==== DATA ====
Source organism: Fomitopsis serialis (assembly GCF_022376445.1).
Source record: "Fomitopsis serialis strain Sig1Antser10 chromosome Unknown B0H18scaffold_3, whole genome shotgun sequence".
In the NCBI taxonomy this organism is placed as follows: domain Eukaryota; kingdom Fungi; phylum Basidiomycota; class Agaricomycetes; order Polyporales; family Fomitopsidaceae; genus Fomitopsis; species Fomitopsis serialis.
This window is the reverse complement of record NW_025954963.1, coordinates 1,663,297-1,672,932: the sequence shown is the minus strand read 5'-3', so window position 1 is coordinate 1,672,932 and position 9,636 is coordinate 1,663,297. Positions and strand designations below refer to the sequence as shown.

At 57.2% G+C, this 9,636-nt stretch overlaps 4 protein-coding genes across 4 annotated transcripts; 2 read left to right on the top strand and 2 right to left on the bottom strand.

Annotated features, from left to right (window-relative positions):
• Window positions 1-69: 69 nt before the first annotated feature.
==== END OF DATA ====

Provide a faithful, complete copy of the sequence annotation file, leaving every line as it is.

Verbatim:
Source organism: Fomitopsis serialis (assembly GCF_022376445.1).
Source record: "Fomitopsis serialis strain Sig1Antser10 chromosome Unknown B0H18scaffold_3, whole genome shotgun sequence".
In the NCBI taxonomy this organism is placed as follows: domain Eukaryota; kingdom Fungi; phylum Basidiomycota; class Agaricomycetes; order Polyporales; family Fomitopsidaceae; genus Fomitopsis; species Fomitopsis serialis.
This window is the reverse complement of record NW_025954963.1, coordinates 1,663,297-1,672,932: the sequence shown is the minus strand read 5'-3', so window position 1 is coordinate 1,672,932 and position 9,636 is coordinate 1,663,297. Positions and strand designations below refer to the sequence as shown.

At 57.2% G+C, this 9,636-nt stretch overlaps 4 protein-coding genes across 4 annotated transcripts; 2 read left to right on the top strand and 2 right to left on the bottom strand.

Annotated features, from left to right (window-relative positions):
• Window positions 1-69: 69 nt before the first annotated feature.